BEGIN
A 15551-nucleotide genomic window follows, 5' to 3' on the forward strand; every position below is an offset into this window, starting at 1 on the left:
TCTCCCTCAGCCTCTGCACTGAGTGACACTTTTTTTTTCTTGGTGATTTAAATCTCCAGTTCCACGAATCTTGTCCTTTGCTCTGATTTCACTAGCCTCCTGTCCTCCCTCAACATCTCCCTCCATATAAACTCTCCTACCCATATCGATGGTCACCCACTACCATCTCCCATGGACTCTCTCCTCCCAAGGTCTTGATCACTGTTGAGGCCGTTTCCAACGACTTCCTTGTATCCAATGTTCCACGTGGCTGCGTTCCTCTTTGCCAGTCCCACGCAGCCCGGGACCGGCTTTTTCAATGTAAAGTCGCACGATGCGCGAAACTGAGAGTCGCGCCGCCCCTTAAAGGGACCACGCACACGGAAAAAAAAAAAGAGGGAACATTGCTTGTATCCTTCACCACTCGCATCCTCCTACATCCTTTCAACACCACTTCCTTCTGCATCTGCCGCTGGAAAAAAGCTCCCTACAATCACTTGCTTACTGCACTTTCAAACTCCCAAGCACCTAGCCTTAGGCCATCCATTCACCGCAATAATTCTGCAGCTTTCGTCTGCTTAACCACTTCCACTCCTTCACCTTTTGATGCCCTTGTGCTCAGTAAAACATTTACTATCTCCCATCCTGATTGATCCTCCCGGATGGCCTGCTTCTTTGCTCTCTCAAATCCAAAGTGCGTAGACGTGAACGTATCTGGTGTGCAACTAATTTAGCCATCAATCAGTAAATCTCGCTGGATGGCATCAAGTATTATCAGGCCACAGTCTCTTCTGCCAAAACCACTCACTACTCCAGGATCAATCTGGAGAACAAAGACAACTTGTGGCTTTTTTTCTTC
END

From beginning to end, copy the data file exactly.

A 15551-nucleotide genomic window follows, 5' to 3' on the forward strand; every position below is an offset into this window, starting at 1 on the left:
TCTCCCTCAGCCTCTGCACTGAGTGACACTTTTTTTTTCTTGGTGATTTAAATCTCCAGTTCCACGAATCTTGTCCTTTGCTCTGATTTCACTAGCCTCCTGTCCTCCCTCAACATCTCCCTCCATATAAACTCTCCTACCCATATCGATGGTCACCCACTACCATCTCCCATGGACTCTCTCCTCCCAAGGTCTTGATCACTGTTGAGGCCGTTTCCAACGACTTCCTTGTATCCAATGTTCCACGTGGCTGCGTTCCTCTTTGCCAGTCCCACGCAGCCCGGGACCGGCTTTTTCAATGTAAAGTCGCACGATGCGCGAAACTGAGAGTCGCGCCGCCCCTTAAAGGGACCACGCACACGGAAAAAAAAAAAGAGGGAACATTGCTTGTATCCTTCACCACTCGCATCCTCCTACATCCTTTCAACACCACTTCCTTCTGCATCTGCCGCTGGAAAAAAGCTCCCTACAATCACTTGCTTACTGCACTTTCAAACTCCCAAGCACCTAGCCTTAGGCCATCCATTCACCGCAATAATTCTGCAGCTTTCGTCTGCTTAACCACTTCCACTCCTTCACCTTTTGATGCCCTTGTGCTCAGTAAAACATTTACTATCTCCCATCCTGATTGATCCTCCCGGATGGCCTGCTTCTTTGCTCTCTCAAATCCAAAGTGCGTAGACGTGAACGTATCTGGTGTGCAACTAATTTAGCCATCAATCAGTAAATCTCGCTGGATGGCATCAAGTATTATCAGGCCACAGTCTCTTCTGCCAAAACCACTCACTACTCCAGGATCAATCTGGAGAACAAAGACAACTTGTGGCTTTTTTTCTTC